I am a Democrat because we know that criticizing success won't create a single job.
And most of all, I am a Democrat because when my three daughters go out into the world to make their lives, I want them to find a world where there's less hopelessness - less selfishness - and less violence.
I want them to find a world where there is more opportunity - more understanding - and more hope.
That is the mission of this party.
That is what we work for.
That is why we get up every morning.
That is why we're here tonight.
And our work is not done.
For more on Mark Warner, I suggest:

Sunday, August 14, 2005

Winning over Blue Collar Voters: Part III

We have noticed that we still have a ways to go to win over more socially conservative, blue collar voters.

However, there may be a "wedge" that we can use to separate off these voters and bring them back into our tent.

Let's take a look at a recent article by Jack Kelly of the Pittsburgh Post-Gazette:
" Parent-trap snares recruitersThe tune changes at some homes when they hear 'sign here'Thursday, August 11, 2005
By Jack Kelly, Pittsburgh Post-Gazette

It was a large home in a well-to-do suburb north of the city. Two American flags adorned the yard. The prospect's mom greeted him wearing an American flag T-shirt.
"I want you to know we support you," she gushed.

Rivera soon reached the limits of her support.

"Military service isn't for our son. It isn't for our kind of people," she told him.
"Parental consent is the toughest thing we face right now," said Rivera's boss, Maj. Michael Sherman, 36, commander of the recruiting battalion headquartered in Pittsburgh. "There are so many kids just waiting for their 18th birthday, so they can enlist."

It is even tougher for the Army, which, along with the Marines, has seen the bulk of the action in Iraq, but has far higher enlistment quotas.

Recruiters have to contact as many as 100 young people just to get one who is willing to talk about enlisting, chiefly because of opposition from parents, said Maj. Gen. Michael Rochelle, commander of the Army Recruiting Command. That's nearly four times as many as before the war in Iraq began.

The Army's difficulties were reflected in the latest monthly recruiting figures, released yesterday by the U.S. Department of Defense.

They show that while all active-duty military services met their goals for July, and the Army met its goal for the second month in a row, the Army continues to lag for the recruiting year that began 10 months ago, reaching only 89 percent of its goal.

The Army figures to be about 8,000 soldiers short of its goal of 80,000 for the fiscal year that ends Sept. 30, which would be the first time since 1999 that it will have missed an annual target."

And so we can focus on what we have in common. When we think that a war is truly necessary, we are willing to risk our blood for the cause. On the other hand, the elites of the GOP see war as nothing more than an investment opportunity; they let others do the bleeding.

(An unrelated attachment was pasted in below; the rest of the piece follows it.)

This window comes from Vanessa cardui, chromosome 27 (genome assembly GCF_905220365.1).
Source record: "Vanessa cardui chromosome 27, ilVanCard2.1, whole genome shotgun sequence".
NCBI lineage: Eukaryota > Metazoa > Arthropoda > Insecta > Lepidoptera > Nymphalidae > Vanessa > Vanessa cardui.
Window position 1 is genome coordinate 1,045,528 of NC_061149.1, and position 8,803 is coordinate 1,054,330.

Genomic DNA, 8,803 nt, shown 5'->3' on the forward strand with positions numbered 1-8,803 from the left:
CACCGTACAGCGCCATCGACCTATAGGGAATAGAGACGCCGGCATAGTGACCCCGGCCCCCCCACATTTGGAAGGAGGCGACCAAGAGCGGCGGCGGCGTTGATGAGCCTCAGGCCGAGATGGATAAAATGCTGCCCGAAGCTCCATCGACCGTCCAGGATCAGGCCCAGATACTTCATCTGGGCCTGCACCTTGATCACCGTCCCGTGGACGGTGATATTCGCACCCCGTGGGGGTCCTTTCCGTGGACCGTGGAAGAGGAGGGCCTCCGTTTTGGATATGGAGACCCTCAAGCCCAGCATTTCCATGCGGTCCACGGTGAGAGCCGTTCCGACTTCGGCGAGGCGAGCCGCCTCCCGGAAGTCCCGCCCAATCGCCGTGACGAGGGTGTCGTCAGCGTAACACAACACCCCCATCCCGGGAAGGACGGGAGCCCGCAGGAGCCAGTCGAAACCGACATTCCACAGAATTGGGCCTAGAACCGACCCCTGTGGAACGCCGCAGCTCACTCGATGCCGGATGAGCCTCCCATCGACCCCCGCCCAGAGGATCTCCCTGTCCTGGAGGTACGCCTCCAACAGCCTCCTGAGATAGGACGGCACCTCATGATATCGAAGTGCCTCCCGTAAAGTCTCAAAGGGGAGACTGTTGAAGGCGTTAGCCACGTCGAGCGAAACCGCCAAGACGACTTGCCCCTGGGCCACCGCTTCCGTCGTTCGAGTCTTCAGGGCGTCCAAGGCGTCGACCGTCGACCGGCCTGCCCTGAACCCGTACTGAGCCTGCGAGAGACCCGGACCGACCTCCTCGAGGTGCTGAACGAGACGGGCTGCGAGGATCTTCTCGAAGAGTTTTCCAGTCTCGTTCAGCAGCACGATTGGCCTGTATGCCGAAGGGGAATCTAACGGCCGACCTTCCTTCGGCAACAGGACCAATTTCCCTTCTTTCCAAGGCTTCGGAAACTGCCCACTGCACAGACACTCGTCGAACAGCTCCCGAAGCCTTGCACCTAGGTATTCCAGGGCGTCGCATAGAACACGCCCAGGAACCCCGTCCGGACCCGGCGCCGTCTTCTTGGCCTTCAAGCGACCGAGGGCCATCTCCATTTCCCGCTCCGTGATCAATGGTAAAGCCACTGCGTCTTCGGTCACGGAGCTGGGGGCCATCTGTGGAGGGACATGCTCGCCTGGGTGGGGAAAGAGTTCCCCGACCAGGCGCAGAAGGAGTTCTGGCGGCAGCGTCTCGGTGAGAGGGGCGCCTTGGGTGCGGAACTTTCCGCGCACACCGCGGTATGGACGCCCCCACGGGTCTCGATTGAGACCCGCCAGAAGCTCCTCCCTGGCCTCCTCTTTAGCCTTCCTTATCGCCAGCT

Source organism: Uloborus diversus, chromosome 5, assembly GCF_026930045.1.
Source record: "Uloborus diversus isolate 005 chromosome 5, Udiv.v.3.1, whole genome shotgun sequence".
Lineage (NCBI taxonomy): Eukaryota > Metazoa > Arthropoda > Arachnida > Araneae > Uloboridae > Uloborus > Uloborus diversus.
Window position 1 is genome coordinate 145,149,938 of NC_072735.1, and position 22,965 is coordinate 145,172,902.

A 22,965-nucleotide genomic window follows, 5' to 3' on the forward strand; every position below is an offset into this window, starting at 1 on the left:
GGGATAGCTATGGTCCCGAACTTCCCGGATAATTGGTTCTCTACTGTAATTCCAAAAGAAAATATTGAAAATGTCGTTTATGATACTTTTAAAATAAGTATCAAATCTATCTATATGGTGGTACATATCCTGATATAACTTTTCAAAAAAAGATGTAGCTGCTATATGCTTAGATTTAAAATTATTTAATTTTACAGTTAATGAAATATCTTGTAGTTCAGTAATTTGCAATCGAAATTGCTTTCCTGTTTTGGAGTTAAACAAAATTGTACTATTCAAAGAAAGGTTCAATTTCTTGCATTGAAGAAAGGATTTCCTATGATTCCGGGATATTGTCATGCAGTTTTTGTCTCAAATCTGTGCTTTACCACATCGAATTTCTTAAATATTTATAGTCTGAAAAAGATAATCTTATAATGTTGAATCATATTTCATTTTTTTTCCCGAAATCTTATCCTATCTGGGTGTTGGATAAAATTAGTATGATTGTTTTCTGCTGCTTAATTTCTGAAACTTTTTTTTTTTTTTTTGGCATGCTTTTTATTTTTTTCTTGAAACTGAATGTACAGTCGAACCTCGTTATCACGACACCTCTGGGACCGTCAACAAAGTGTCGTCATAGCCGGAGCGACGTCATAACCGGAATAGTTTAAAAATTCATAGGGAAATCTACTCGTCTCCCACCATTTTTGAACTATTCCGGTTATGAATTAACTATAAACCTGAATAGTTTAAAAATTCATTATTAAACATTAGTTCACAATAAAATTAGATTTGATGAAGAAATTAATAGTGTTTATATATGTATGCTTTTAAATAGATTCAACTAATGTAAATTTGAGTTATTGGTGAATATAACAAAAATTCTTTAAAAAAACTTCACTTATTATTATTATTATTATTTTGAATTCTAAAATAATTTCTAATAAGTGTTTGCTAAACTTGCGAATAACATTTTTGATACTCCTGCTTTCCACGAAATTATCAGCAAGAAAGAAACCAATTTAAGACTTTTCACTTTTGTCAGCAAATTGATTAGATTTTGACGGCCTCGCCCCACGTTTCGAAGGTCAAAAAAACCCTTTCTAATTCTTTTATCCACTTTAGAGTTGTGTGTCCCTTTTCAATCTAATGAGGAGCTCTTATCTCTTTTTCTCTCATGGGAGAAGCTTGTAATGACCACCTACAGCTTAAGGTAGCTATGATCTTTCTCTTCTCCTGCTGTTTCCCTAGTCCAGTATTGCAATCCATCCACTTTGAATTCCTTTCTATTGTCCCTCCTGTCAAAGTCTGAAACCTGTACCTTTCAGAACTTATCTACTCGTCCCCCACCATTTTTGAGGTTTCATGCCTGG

Remember that, while it is true that Bush, Cheney, Rove and the like are chickenhawks, many of their well to do supporters are chickenhawks as well.

So the "chickenhawk" label won't split off the well-to-do GOP vote; then again neither will anything else in our message. But it is entirely possible that me might start getting some more of the lower income, socially conservative vote.

But, in all this, let us remember that when we are reaching out, that we are inviting people to be "members of our family" and not cynically begging for their votes, only to ignore them if we win.

Saturday, August 13, 2005

Funny Fashions: leave it to the Japanese





What are not seeing what you think you are seeing. These skirt have the images of underpants painted onto the fabric itself; the skirts are actually opaque.

Anyway, this rates as a "no comment"; thanks to my sister (Rose Carr) for bringing this to my attention. Ahem.

Friday, August 12, 2005

NARAL AD: they pulled it!

Congratulations to NARAL for pulling their misleading Roberts ad. This is one of the things I love about being a liberal: we examine ourselves, and correct any mistakes that we find.

Never in 1,000,000 would conservatives do that; I guess it is because they think that "God is on their side."

Thursday, August 11, 2005

Just For Fun:


My wife is 17 years older than I am. But she has a wonderful sense of humor. She sent me the following:

Along with the caption she made up: "Ten years from now, this will be me", along with the following text:




SENIOR DRESS CODE

Many of us "Old Folks" (those over 50, WAY over 50, or hovering near 50) are quite confused about how we should present ourselves. We are unsure about the kind of image we are projecting and whether or not we are correct as we try to conform to current fashions. Despite what you may have seen on the streets, the following combinations DO NOT go together and should be avoided:

1. A nose ring and bifocals
2. Spiked hair and bald spots
3. A pierced tongue and dentures
4. Miniskirts and support hose
5. Ankle bracelets and corn pads
6. Speedo's and cellulite
7. A belly button ring and a gall bladder surgery scar
8. Unbuttoned disco shirts and a heart monitor
9. Midriff shirts and a midriff bulge
10. Bikinis and liver spots